The Questions We Need to Remember

Which is greater, you or government? Who created whom? Where did government get its rights? Are they unalienable or temporal? To the LDS, D&C 134, a statement on government, says that God instituted government for the benefit of man and that we should respect and uphold the government while we are protected in our inherent and inalienable rights.

So who has rights? We do as children of God. In fact, as Mary Mostert pointed out in her books on the founding of this country, we have unalienable rights. When Jefferson presented his draft of the Declaration of Independence, he used the word inalienable, but the committee changed it to unalienable. What’s the difference? Mary points out that both mean we have rights that cannot be taken from us, ever. The difference though is that “un” alienable means the rights cannot even be transferred by us, while “in” alienable means we could transfer those rights to someone else. Rights from God to us cannot be cast aside.

Does government have rights? No, it has powers. Can those powers exceed our natural, unalienable rights? Never, because government’s powers are derived from our delegated rights.

Are you smarter than all your neighbors? Well, besides that one family down the street… ;) How about smarter than all your neighbors combined? Do you know anyone that thinks they are? Of course we all do, and far too many of those people become politicians. Who is best qualified to know the needs of a child? The parents of course. Empowering parents in their God-given role as the head of the family is the only morally right thing to do. Allowing them the maximum freedom to determine what is best for their children’s education, health, and all other activities, is the only God-approved course we can follow.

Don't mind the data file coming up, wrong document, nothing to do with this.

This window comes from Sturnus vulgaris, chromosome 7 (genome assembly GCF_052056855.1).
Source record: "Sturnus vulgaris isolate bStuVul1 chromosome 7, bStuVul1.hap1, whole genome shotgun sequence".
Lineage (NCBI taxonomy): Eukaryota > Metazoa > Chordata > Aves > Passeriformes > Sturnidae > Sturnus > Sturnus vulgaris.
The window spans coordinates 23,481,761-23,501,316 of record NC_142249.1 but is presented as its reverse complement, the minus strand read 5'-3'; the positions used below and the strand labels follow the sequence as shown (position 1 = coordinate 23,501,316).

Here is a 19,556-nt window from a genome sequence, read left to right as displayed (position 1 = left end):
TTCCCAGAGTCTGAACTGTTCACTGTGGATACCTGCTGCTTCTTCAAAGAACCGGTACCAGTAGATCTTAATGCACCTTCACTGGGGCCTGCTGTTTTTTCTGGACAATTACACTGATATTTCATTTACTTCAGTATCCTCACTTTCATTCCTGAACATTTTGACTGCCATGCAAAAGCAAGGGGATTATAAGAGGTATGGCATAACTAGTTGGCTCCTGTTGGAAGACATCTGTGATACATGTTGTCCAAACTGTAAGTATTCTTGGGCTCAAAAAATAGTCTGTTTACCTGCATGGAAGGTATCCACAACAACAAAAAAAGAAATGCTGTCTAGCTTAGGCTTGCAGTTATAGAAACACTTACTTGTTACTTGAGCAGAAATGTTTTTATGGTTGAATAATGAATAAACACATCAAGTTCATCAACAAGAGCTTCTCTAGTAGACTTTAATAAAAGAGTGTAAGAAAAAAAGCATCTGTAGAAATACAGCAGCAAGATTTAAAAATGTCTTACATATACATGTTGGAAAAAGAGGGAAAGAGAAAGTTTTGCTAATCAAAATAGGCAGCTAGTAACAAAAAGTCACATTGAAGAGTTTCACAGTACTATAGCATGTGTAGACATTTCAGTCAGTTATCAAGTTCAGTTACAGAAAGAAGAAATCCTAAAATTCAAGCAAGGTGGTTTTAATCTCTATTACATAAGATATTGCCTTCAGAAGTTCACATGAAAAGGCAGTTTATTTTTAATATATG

Government exists to provide for the safety, security, and happiness of the people. It exists to protect our unalienable rights. I cannot create a mob of people and send them out to murder and steal and provide myself and my neighbors with the goods the mob captures. Government cannot legally do this either simply because we call it government instead of a mob. Frederick Bastiat pointed out this is what government’s devolve into and we legalize plunder causing a moral imbalance in people who recognize the injustice on the one hand, but recognizing the need to respect government on the other. This imbalance leads to frustration and disgust with the process of government. The only solution is freedom. Freedom to fail. Freedom to watch your neighbor fail to educate their children (according to your own perspective). Freedom to choose a course of life that doesn’t infringe on anyone else’s life and thus maximize your own freedom by staying within the bounds of natural rights. None of this means government or schools completely go away, it just means they operate within their bounds. That question then leads to, “where’s the line America?

“The Constitution is not an instrument for the government to restrain the people, it is an instrument for the people to restrain the government – lest it come to dominate our lives and interests.” – Patrick Henry

3 Responses to “The Questions We Need to Remember”

  • Skyler Hamilton:

    Individuals have rights naturally from God. They in turn can export to government: powers. There are no governmental “rights,” only powers which are only just when protecting individual rights. Definitely hope everyone can take the time to read The Law by Bastiat. It is completely in harmony with the American philosophy on government found within the Declaration of Independence, which the Constitution was an attempt to exemplify.

  • To Domain Name Registration, please use a real name and stop linking to a domain registration service.

    To Skyler, exactly right. My misstatement above
    . I’ll modify rights to be powers.

  • Website domain registration:

    I feel that, we are greater because we only created the government. Government working for the people. Government has only powers but that power is given by people to government.